Adoption Brings Family Full-Circle

orphan
CBS
The baby's Vietnamese name means Gentle Water. She was just weeks old when she was abandoned - left in the garden of an orphanage near Hanoi.

Now she's got new parents in America, Tallia Hart and Mark Bodenhamer. They call her Lola, CBS News correspondent John Blackstone reports.

"We just said, infant girl - and we got you!" Hart said.

"How could you take this beautiful little girl and just send her somewhere?" Bodenhamer said.

But 33 years ago, exactly the same thing happened to Hart. At six months old, she was abandoned in a rice field - an orphan of the Vietnam War.

"I was completely malnourished - I was probably half of her size," Hart said. "I had boils everywhere."

The nuns at the orphanage thought she was too sick and weak to survive. But in Colorado there was a family that wanted her.

"That's my original Vietnamese passport that I came over with," she said, showing the old document. "My only belonging."

She was nursed back to health, grew up and thrived. But when she thought about having her own family, she knew where it had to start.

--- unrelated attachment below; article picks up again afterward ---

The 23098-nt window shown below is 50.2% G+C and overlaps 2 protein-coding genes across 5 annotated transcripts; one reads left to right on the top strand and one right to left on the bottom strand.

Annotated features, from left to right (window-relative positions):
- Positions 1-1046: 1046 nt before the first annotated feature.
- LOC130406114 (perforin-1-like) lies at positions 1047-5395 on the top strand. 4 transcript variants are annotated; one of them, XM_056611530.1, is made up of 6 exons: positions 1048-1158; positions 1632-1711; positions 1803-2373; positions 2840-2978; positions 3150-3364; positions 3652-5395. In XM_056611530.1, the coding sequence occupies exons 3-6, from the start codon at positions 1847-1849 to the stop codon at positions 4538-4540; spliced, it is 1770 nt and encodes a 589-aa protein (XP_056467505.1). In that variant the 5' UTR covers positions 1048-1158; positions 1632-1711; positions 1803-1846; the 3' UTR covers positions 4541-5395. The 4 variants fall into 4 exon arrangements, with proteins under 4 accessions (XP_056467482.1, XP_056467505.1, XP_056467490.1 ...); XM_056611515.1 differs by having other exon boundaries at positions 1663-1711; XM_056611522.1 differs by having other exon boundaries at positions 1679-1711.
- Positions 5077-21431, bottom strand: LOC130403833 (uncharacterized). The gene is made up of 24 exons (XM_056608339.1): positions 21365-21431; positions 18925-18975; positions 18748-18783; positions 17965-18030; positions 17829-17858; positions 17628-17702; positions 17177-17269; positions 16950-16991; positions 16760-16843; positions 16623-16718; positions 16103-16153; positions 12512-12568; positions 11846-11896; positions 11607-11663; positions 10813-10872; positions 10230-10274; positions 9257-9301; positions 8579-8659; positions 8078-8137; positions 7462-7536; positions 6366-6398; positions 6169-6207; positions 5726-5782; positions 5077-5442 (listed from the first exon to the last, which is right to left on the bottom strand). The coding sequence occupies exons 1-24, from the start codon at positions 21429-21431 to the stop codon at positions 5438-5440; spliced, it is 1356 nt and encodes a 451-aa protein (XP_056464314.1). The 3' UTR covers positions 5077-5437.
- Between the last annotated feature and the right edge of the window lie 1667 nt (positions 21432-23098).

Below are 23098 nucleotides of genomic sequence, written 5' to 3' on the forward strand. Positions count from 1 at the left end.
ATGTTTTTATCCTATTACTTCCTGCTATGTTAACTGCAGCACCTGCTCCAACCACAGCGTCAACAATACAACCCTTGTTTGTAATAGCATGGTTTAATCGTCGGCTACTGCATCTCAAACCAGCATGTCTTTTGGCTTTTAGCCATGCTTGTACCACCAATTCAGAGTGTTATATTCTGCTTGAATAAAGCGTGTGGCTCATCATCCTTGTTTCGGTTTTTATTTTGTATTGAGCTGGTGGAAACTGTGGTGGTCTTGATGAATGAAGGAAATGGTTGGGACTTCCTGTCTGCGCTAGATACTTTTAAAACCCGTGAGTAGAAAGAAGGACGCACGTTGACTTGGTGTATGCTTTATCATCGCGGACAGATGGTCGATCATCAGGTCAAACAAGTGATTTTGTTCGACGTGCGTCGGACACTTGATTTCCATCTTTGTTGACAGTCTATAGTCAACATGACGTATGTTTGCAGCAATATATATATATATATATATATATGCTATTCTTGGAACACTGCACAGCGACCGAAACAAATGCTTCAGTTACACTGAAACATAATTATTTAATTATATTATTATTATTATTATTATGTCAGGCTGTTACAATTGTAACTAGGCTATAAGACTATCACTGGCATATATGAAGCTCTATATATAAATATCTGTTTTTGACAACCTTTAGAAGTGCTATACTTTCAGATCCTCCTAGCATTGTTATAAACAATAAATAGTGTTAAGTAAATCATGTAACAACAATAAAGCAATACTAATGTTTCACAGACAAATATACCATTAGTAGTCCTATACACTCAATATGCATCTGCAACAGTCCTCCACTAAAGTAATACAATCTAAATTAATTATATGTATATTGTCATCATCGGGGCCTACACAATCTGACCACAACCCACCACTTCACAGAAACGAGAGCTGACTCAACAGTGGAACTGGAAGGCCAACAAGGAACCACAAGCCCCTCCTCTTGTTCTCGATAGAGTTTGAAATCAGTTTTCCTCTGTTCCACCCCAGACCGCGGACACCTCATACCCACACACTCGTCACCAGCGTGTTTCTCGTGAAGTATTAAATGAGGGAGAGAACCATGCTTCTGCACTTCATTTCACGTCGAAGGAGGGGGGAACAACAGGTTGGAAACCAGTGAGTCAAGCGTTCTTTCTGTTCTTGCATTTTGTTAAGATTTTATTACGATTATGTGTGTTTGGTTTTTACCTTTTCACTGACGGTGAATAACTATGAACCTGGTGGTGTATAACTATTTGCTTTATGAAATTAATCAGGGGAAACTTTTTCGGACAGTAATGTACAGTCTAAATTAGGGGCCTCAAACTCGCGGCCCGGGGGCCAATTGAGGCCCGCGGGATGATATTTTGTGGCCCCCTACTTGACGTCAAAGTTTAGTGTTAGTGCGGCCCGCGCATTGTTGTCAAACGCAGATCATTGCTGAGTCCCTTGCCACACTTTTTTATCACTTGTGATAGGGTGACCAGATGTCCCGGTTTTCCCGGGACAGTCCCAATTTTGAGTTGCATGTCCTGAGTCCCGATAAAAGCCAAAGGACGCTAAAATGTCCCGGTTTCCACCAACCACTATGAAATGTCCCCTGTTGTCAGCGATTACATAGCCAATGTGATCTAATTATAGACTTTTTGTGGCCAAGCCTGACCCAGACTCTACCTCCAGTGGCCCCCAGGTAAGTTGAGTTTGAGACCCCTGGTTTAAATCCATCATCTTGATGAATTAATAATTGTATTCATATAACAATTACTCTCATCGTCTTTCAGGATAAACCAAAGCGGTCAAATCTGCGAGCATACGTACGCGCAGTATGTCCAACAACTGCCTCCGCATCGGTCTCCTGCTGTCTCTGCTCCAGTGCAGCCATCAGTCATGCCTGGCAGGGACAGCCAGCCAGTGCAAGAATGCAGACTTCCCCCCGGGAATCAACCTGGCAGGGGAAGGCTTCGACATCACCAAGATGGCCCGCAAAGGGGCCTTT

"We just felt like that's one of the greatest gifts you can give anyone," she said. "The gift of opportunity and love."


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To meet her new daughter, Hart returned to the land she left when she was just six months old.

"You know, I kind of fought back some tears when I - we - first landed, just because I'd never been there," she said.

She wondered, of course, about her own mother who gave her up. And about Lola's mother who put her baby in a little cartoon dress and left her at the orphanage gate.

"It must have been really difficult, and I feel really bad for her," Hart said.

She did it, Tallia is certain, to give her daughter a better life. And no mother could understand that better than Tallia does.

  • John Blackstone

    From his base in San Francisco, CBS News correspondent John Blackstone covers breaking stories throughout the West. That often means he is on the scene of wildfires, earthquakes, floods, hurricanes and rumbling volcanoes. He also reports on the high-tech industry in Silicon Valley and on social and economic trends that frequently begin in the West.